This is working ok for some silly demo cases, but there are various
 issues.  For example, any task that is not also a component cannot
 access dependency injection, or set error messages and so on.  I'm not
 sure how to get around this at the moment, as I don't want to force
 every task to be a component, when many will likely have no cause to
 ever be rendered.

 So, the reason I'm posting is to ask mainly two things:

 1) Is this of interest to anyone else?  All the code is my own, so
 I'll open source it if there seems to be some future in it.

 2) If so, does anyone have any comments on my current design?  Clearly
 there are problems with it, but should I carry on trying to find ways
 to work around them, or does the whole thing sounds like so much
 crack?

 Thanks,

 --
 Phil Housley

 -
 To unsubscribe, e-mail: users-unsubscr...@wicket.apache.org
 For additional commands, e-mail: users-h...@wicket.apache.org



-
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Re: Complicated workflows

2009-09-29 Thread Scott Swank
Phil,

Would an event-centric approach simplify things?  I'm thinking that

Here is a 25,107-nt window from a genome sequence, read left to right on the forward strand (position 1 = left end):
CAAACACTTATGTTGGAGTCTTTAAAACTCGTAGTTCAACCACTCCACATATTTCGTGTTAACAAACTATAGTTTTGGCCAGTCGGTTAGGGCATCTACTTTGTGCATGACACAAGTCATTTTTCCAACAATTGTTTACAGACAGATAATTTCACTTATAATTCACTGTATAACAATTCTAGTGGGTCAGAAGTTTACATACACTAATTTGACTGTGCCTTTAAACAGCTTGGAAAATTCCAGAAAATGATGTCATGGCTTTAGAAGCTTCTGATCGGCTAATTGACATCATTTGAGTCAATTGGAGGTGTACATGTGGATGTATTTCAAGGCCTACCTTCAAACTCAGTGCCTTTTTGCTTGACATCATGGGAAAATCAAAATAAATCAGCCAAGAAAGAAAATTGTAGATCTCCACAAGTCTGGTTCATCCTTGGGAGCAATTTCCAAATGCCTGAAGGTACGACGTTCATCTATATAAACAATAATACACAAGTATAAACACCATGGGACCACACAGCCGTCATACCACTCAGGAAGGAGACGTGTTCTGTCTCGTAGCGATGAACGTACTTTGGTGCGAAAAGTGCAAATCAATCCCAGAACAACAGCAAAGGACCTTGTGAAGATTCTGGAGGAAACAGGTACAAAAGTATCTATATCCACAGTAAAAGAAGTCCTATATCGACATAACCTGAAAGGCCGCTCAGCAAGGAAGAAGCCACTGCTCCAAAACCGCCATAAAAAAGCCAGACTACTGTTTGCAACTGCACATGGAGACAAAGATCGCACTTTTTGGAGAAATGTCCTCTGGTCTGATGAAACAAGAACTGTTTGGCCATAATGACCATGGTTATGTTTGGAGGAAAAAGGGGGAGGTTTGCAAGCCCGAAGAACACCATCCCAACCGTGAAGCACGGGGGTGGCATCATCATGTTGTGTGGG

you could then have multiple listeners for a given event and the
various listeners would not have to be aware of one another.  This
might reduce the task/sub-task interactions.  Adding errors, or
refreshing components could be handled by various listeners as needed.

I've gone that route with reasonable luck.  Of course I know precious
little about your specific application...

Cheers,
Scott


On Tue, Sep 29, 2009 at 2:11 PM, Phil Housley undeconstruc...@gmail.com wrote:
 Hello list,

 I'm currently working on some ideas for building apps with fairly
 complex workflows.  My aim is to find a nice pattern/framework for
 building apps where each unit of work involves many panels, several
 forms, lots of decisions and so on.  In particular I'm aiming at apps
 where you need to be very confident about exactly what is happening,
 so very strict control of actions, being careful of multiple
 renderings of a page each trying to change the server data, and so on.
  Also, I'm wondering about some options for declarative building of
 workflows out of existing tasks.